From revolutionary to librarian: Sir Anthony Panizzi
Antonio Genesio Maria Panizzi (Sir Anthony Panizzi) was born on 16 September 1797 in Brescello, Modena. From 1814 he attended the University of Parma where he associated himself with secret societies working toward the unification of Italy. After members of these societies were put on trial and imprisoned or murdered for their revolutionary activities, Panizzi escaped to Switzerland in 1822 and travelled on to England in May 1823. Panizzi befriended Henry Brougham, later Lord Chancellor and a principal trustee of the British Museum. It was Brougham and his fellow trustee Thomas Grenville who encouraged Panizzi’s application and selection as assistant librarian to the British Museum. By 1837 Panizzi was keeper of Printed Books at the Museum and he was able to persuade Thomas Grenville to donate his collection of 20,000 books. In 1856 Panizzi was appointed head of the British Museum and principal librarian.
The British Library holds significant archival material relating to Panizzi including his letters to Sir William Ewart Gladstone, trustee of the British Museum and later British prime minister. Within these letters, which are often self-deprecating and honest, a friendship between future prime minister and librarian is evident. Gladstone wrote extensively on Dante and sent his articles to Panizzi for review. In a letter of 3 April 1844 Panizzi responded to Glandstone’s latest article: “I beg to return you my best thanks for your kind note which I have received this moment. The enclosed article I shall read with great delight and tell you freely what I think of it. If I am allowed to tell you my opinion of Lord John’s [Lord John Russell] translation before seeing what you think of it, I must tell you I am not satisfied with it but I may be a difficult judge as well as an incompetent one” [Add MS 44274].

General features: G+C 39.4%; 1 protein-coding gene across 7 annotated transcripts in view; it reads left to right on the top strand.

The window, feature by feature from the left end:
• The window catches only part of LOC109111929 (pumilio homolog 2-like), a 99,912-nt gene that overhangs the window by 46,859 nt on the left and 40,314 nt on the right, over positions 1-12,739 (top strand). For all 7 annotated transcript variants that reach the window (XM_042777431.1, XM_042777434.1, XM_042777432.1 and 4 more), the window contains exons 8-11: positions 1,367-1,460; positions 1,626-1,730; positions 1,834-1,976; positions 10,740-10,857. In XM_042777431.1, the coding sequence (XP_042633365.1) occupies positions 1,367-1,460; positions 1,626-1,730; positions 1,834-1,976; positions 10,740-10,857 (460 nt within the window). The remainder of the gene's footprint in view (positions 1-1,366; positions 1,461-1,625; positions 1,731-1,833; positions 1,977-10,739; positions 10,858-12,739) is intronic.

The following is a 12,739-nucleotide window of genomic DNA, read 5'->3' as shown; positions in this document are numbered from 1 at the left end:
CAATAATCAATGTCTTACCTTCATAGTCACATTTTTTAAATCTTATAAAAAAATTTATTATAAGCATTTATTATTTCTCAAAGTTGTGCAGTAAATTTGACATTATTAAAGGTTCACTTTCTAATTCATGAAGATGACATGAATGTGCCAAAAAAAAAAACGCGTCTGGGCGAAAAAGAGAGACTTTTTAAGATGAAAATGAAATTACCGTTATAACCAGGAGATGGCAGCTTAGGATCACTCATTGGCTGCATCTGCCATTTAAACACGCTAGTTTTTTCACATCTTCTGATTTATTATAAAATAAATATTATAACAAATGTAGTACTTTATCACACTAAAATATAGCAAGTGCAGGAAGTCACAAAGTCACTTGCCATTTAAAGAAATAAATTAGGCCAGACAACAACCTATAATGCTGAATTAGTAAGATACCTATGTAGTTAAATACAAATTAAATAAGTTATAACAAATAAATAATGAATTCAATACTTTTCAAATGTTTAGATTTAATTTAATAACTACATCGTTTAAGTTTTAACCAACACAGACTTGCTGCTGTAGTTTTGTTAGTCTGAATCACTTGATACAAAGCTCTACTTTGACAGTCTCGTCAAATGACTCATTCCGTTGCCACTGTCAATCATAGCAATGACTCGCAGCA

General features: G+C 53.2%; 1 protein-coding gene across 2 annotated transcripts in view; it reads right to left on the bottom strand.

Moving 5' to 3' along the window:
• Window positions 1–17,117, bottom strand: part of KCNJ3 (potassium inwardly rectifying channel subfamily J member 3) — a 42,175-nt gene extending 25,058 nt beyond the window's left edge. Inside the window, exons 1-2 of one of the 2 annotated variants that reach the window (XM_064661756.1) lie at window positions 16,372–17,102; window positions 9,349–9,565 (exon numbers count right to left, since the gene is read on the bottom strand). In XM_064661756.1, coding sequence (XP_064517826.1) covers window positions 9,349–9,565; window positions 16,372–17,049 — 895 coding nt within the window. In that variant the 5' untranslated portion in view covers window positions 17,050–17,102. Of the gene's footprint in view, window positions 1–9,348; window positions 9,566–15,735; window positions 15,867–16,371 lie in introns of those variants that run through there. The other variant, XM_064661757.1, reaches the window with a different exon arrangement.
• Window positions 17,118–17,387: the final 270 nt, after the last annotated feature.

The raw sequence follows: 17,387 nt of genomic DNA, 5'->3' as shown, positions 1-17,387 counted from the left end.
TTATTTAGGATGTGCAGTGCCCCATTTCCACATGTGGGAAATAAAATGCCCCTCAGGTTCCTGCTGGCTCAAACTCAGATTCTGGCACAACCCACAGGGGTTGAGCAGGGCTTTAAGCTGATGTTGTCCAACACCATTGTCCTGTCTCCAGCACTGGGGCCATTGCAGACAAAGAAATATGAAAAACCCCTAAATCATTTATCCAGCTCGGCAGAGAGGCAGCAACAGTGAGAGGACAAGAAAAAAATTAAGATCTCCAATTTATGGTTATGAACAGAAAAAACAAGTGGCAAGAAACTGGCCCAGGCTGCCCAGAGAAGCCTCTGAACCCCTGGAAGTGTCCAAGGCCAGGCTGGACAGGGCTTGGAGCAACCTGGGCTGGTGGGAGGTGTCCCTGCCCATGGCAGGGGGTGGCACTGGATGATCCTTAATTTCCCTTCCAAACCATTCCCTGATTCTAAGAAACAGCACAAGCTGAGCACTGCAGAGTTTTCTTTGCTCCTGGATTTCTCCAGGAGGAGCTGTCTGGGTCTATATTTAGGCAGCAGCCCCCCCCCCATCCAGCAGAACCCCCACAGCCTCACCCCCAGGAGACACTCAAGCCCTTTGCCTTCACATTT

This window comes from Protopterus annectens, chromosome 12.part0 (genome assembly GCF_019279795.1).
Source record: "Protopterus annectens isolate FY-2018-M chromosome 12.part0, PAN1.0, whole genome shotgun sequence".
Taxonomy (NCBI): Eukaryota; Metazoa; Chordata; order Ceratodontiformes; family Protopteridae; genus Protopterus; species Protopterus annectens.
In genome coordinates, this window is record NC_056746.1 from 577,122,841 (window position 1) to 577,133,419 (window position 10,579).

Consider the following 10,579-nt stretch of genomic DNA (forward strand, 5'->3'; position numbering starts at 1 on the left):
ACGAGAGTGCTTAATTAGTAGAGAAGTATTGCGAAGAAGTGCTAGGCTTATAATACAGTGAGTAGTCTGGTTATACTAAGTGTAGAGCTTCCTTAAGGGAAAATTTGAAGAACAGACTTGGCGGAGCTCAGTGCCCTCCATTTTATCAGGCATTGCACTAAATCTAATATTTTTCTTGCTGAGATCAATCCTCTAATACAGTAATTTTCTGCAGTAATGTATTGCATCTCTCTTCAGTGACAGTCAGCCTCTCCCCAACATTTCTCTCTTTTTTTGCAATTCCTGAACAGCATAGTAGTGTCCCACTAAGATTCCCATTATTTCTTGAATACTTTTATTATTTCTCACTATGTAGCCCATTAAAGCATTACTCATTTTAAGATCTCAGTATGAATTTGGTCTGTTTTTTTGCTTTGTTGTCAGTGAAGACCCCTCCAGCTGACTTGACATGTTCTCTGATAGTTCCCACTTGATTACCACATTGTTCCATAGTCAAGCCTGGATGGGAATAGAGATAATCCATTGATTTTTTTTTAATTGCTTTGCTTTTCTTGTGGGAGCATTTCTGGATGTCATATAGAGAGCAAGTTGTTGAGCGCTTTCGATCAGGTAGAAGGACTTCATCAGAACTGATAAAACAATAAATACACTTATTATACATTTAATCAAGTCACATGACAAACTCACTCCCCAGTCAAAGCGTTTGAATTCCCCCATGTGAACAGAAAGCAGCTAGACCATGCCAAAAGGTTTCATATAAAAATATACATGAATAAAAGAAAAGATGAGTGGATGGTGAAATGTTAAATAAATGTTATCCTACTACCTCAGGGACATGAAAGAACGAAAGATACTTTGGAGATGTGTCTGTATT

Panizzi’s legacy within the British Library and British Museum is far-reaching. He was responsible for the Reading Room in the Great Court of the British Museum while Grenville’s collection of books can be seen in the glass tower at the centre of the British Library, alongside the King’s Library. The British Library has a yearly Panizzi lecture series with past lectures available online.
Edward Miller, ‘Antonio Panizzi and the British Museum’, Electronic British Library Journal, 1979.
Ilse Sternberg, ‘Whose Acquisitions Policy? Panizzi and his Predecessors’, Electronic British Library Journal, 2015.